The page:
To find out which sorts of people become music supervisors and how they get those jobs, The Times talked to Drakoulias and six other current and former music supervisors — Gary Calamar, Thomas Golubić, Jen Malone, Morgan Rhodes, Robin Urdang and Dan Carlin — as well as Dan Koplowitz and Danny Benair, two “sync agents” who try to get their clients’ songs placed in films, TV shows, advertisements and video games. Here’s what they had to say.

Who becomes a music supervisor?

One thing that most of the pros interviewed have in common is a history in or around the music industry. That reflects a common, deep-seated love of music.

Drakoulias still produces records. Calamar, Golubić and Rhodes are current or former DJs at KCRW-FM. Malone was a publicist for garage rock bands in Boston. Urdang worked for the vocal group Manhattan Transfer. Koplowitz ran a record label. Benair played drums for indie bands, including the Quick and the Three O’Clock.


But when asked what interests or skills makes a person a good fit for this job, they started by rattling off a number of more practical qualities that characterize a music supervisor.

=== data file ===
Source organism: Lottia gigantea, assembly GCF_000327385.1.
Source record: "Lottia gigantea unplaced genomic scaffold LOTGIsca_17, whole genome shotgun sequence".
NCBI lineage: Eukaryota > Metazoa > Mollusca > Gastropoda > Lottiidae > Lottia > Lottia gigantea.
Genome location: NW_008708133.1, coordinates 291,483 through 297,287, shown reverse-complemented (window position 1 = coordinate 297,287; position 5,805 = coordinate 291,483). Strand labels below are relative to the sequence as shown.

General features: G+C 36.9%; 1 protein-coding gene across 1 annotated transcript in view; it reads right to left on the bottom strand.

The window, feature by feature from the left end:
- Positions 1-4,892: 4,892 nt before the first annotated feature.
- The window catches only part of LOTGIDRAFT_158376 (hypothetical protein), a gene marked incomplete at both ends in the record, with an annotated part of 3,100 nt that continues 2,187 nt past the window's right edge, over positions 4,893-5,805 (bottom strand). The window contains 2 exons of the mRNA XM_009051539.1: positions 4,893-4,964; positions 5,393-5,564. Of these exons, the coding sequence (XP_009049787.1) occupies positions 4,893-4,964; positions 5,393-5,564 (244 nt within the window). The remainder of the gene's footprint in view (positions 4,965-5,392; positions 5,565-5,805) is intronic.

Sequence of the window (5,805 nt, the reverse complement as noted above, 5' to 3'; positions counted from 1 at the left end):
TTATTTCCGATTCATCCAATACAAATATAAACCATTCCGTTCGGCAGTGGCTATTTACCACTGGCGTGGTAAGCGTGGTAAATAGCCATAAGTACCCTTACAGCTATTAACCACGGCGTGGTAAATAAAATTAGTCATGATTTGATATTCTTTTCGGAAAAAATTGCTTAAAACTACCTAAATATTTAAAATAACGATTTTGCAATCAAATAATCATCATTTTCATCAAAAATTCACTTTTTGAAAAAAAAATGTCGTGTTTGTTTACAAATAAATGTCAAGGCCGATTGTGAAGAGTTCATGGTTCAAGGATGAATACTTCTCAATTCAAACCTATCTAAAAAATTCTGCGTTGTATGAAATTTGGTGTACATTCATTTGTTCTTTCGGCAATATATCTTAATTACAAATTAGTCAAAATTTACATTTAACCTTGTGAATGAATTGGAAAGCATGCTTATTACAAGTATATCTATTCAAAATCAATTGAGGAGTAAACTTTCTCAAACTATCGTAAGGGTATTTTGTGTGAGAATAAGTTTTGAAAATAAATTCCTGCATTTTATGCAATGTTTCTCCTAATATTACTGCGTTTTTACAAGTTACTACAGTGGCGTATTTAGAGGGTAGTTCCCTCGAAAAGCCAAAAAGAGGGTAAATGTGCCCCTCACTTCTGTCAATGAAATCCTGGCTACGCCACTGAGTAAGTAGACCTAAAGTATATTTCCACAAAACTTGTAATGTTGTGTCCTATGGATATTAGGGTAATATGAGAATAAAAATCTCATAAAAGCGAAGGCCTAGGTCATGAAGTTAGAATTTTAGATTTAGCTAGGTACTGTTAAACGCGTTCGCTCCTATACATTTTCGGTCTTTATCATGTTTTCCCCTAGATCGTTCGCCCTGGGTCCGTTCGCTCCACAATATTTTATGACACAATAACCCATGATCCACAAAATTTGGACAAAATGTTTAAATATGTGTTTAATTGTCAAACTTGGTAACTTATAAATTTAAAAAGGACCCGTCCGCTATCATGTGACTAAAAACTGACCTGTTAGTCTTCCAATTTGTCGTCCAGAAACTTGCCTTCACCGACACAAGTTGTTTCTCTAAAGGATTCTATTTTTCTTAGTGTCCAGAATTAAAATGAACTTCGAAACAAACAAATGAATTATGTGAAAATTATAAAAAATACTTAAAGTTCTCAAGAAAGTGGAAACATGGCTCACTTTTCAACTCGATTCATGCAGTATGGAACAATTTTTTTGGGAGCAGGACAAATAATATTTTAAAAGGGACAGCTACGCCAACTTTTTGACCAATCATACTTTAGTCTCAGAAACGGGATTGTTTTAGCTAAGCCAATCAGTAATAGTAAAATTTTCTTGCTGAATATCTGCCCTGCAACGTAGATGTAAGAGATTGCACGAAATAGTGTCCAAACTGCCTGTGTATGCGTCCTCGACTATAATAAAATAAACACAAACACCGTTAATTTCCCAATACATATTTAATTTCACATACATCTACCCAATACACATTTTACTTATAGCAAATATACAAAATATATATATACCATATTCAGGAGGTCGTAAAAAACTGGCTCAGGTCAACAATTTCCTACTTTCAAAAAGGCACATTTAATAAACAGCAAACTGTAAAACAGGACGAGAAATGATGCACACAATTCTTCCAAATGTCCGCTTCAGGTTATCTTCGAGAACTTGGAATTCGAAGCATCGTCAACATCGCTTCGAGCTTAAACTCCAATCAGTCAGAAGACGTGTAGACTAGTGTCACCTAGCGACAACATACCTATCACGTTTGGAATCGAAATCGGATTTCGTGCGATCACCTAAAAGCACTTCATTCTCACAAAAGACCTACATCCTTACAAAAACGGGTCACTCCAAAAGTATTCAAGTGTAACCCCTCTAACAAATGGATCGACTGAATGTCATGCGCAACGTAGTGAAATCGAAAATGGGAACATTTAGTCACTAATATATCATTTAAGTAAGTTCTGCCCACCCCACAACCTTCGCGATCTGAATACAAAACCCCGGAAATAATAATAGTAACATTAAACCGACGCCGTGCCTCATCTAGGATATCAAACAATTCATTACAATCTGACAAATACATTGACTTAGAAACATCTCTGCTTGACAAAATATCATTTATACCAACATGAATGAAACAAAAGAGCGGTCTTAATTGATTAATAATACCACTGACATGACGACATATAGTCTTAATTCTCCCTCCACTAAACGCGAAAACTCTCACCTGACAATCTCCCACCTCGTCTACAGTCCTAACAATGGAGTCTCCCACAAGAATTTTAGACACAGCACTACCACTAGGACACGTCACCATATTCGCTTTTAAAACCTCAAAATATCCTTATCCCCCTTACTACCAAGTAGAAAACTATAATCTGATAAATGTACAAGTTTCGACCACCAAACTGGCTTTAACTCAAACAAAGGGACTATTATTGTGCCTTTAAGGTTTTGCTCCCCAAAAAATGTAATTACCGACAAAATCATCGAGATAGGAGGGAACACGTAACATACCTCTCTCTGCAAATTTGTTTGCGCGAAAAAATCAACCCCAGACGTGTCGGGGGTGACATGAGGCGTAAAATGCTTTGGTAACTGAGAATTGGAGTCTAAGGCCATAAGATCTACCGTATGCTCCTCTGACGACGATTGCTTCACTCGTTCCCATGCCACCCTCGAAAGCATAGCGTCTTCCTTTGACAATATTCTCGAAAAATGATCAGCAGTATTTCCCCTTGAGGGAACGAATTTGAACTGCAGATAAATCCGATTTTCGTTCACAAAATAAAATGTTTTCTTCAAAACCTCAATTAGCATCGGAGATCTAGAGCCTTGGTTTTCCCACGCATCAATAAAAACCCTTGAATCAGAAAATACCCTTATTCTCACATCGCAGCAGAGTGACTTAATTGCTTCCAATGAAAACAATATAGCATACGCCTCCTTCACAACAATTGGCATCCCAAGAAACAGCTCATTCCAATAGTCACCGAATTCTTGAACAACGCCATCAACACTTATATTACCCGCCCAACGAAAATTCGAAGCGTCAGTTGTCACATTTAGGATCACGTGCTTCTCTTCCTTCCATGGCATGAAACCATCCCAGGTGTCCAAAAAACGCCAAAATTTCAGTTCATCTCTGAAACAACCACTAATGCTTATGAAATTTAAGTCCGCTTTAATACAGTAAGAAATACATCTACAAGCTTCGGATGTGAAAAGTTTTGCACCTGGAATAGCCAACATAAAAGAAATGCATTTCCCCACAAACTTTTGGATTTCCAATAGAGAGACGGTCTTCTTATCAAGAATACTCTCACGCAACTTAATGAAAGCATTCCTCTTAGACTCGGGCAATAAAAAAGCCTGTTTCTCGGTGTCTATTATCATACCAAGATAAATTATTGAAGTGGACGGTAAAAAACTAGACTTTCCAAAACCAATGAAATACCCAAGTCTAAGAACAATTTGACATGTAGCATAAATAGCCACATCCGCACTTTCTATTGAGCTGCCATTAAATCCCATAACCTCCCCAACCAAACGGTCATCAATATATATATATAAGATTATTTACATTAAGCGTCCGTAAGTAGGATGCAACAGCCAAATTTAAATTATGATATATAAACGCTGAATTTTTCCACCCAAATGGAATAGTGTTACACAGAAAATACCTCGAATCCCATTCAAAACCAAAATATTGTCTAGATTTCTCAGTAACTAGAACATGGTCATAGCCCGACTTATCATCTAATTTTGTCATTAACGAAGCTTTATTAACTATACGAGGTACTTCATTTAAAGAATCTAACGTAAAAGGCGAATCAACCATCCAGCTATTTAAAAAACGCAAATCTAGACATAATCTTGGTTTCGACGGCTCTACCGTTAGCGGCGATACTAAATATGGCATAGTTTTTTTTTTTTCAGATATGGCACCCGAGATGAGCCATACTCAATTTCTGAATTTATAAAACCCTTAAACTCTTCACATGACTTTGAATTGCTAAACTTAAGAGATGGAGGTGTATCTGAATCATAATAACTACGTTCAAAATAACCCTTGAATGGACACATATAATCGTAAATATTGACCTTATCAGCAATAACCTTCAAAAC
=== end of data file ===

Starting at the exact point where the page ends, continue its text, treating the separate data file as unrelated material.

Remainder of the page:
They’re highly organized, detail-oriented and capable of managing the flow of a lot of information, because they may be working on multiple projects at the same time.

They’re diplomatic, skilled at reading a room and forming consensus, because the songs have to work not for them, but for the people in charge of the storytelling. Half joking, Urdang put it this way: “You have to have a minor or a major in psychology, because it’s so political. You have to be able to read and deal with a lot of personalities.”

Remember, a music supervisor can’t just dictate a show’s soundtrack as if it were a Spotify playlist. “Our job is not to pick the song,” Malone said. “Our job is to supply options, given the creative direction from the showrunners.”